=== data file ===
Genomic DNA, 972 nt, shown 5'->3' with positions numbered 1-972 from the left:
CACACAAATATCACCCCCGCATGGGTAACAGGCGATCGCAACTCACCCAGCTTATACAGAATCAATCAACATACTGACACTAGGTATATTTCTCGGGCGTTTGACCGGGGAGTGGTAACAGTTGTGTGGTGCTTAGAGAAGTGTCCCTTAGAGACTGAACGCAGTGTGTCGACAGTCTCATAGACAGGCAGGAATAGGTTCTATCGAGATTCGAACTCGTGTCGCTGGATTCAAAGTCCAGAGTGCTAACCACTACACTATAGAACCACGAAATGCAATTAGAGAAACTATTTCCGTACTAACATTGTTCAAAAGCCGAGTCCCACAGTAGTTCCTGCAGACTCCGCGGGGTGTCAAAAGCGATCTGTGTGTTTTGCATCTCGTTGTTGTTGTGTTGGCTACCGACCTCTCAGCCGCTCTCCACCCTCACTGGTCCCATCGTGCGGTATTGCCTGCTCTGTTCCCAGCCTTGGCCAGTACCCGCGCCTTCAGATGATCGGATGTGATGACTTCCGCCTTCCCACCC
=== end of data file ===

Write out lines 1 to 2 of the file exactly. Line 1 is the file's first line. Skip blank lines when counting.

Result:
Genomic DNA, 972 nt, shown 5'->3' with positions numbered 1-972 from the left:
CACACAAATATCACCCCCGCATGGGTAACAGGCGATCGCAACTCACCCAGCTTATACAGAATCAATCAACATACTGACACTAGGTATATTTCTCGGGCGTTTGACCGGGGAGTGGTAACAGTTGTGTGGTGCTTAGAGAAGTGTCCCTTAGAGACTGAACGCAGTGTGTCGACAGTCTCATAGACAGGCAGGAATAGGTTCTATCGAGATTCGAACTCGTGTCGCTGGATTCAAAGTCCAGAGTGCTAACCACTACACTATAGAACCACGAAATGCAATTAGAGAAACTATTTCCGTACTAACATTGTTCAAAAGCCGAGTCCCACAGTAGTTCCTGCAGACTCCGCGGGGTGTCAAAAGCGATCTGTGTGTTTTGCATCTCGTTGTTGTTGTGTTGGCTACCGACCTCTCAGCCGCTCTCCACCCTCACTGGTCCCATCGTGCGGTATTGCCTGCTCTGTTCCCAGCCTTGGCCAGTACCCGCGCCTTCAGATGATCGGATGTGATGACTTCCGCCTTCCCACCC